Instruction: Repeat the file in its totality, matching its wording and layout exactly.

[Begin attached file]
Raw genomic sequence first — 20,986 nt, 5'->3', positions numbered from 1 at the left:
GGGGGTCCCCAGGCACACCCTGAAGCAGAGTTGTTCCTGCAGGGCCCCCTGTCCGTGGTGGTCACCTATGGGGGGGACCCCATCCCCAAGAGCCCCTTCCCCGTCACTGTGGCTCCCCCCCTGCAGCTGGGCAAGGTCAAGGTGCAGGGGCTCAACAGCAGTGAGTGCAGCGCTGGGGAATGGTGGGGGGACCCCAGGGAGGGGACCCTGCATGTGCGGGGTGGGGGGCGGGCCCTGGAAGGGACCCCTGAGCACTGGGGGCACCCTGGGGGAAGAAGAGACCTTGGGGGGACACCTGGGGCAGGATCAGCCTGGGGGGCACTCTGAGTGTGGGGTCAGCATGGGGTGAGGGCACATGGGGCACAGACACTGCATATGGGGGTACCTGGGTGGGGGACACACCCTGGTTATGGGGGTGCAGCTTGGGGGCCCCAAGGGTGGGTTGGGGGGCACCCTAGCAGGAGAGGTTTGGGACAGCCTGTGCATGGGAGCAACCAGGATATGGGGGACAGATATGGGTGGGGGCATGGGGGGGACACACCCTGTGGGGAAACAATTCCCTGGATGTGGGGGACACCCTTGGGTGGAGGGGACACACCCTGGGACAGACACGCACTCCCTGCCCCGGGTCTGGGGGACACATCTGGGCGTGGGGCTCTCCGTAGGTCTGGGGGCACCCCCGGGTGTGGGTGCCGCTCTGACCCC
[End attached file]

Raw genomic sequence first — 20,986 nt, 5'->3', positions numbered from 1 at the left:
GGGGGTCCCCAGGCACACCCTGAAGCAGAGTTGTTCCTGCAGGGCCCCCTGTCCGTGGTGGTCACCTATGGGGGGGACCCCATCCCCAAGAGCCCCTTCCCCGTCACTGTGGCTCCCCCCCTGCAGCTGGGCAAGGTCAAGGTGCAGGGGCTCAACAGCAGTGAGTGCAGCGCTGGGGAATGGTGGGGGGACCCCAGGGAGGGGACCCTGCATGTGCGGGGTGGGGGGCGGGCCCTGGAAGGGACCCCTGAGCACTGGGGGCACCCTGGGGGAAGAAGAGACCTTGGGGGGACACCTGGGGCAGGATCAGCCTGGGGGGCACTCTGAGTGTGGGGTCAGCATGGGGTGAGGGCACATGGGGCACAGACACTGCATATGGGGGTACCTGGGTGGGGGACACACCCTGGTTATGGGGGTGCAGCTTGGGGGCCCCAAGGGTGGGTTGGGGGGCACCCTAGCAGGAGAGGTTTGGGACAGCCTGTGCATGGGAGCAACCAGGATATGGGGGACAGATATGGGTGGGGGCATGGGGGGGACACACCCTGTGGGGAAACAATTCCCTGGATGTGGGGGACACCCTTGGGTGGAGGGGACACACCCTGGGACAGACACGCACTCCCTGCCCCGGGTCTGGGGGACACATCTGGGCGTGGGGCTCTCCGTAGGTCTGGGGGCACCCCCGGGTGTGGGTGCCGCTCTGACCCC